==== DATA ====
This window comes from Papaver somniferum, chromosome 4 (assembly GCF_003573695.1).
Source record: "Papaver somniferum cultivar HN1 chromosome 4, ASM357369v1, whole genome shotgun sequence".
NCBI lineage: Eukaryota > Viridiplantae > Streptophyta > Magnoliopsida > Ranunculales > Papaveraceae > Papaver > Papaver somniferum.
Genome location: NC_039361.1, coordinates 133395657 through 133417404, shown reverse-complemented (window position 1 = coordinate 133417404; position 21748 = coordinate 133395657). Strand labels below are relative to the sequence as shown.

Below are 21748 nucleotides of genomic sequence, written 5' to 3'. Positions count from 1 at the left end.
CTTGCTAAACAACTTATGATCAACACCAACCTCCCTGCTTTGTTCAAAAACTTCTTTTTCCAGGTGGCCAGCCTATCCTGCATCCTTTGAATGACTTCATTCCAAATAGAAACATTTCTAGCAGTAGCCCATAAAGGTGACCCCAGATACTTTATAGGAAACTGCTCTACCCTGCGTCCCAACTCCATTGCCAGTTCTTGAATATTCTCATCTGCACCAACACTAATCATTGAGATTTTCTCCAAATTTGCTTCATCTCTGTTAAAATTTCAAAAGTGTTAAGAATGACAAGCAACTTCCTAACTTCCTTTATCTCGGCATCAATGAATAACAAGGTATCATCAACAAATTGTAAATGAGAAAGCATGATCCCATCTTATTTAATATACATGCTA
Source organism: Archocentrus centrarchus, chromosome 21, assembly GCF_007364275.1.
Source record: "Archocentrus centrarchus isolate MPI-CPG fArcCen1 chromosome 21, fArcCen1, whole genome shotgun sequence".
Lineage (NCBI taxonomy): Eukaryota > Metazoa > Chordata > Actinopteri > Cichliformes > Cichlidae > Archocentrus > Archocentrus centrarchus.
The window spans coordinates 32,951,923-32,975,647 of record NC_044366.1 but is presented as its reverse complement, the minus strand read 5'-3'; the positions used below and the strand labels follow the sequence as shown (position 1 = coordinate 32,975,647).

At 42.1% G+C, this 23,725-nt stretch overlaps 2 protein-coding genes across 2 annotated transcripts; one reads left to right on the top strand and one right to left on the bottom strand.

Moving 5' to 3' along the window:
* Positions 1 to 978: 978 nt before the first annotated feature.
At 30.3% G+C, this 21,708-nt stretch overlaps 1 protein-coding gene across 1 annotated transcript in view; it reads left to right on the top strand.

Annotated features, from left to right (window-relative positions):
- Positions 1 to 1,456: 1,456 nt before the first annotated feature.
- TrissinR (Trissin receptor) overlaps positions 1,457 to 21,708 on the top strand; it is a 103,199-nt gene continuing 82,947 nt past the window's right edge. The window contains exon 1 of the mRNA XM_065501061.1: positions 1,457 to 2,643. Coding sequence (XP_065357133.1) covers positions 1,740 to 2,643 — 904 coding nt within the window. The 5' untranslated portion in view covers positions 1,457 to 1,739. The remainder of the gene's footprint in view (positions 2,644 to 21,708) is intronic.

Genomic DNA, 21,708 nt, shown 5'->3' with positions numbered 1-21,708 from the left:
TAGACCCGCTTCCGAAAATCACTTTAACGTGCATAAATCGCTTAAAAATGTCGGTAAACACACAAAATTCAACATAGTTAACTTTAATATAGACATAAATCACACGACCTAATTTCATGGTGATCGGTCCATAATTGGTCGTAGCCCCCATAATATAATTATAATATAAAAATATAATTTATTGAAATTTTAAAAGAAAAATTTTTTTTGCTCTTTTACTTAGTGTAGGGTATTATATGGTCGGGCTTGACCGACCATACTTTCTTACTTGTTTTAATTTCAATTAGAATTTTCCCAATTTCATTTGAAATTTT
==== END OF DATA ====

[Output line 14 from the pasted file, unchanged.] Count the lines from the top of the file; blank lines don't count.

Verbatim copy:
At 30.3% G+C, this 21,708-nt stretch overlaps 1 protein-coding gene across 1 annotated transcript in view; it reads left to right on the top strand.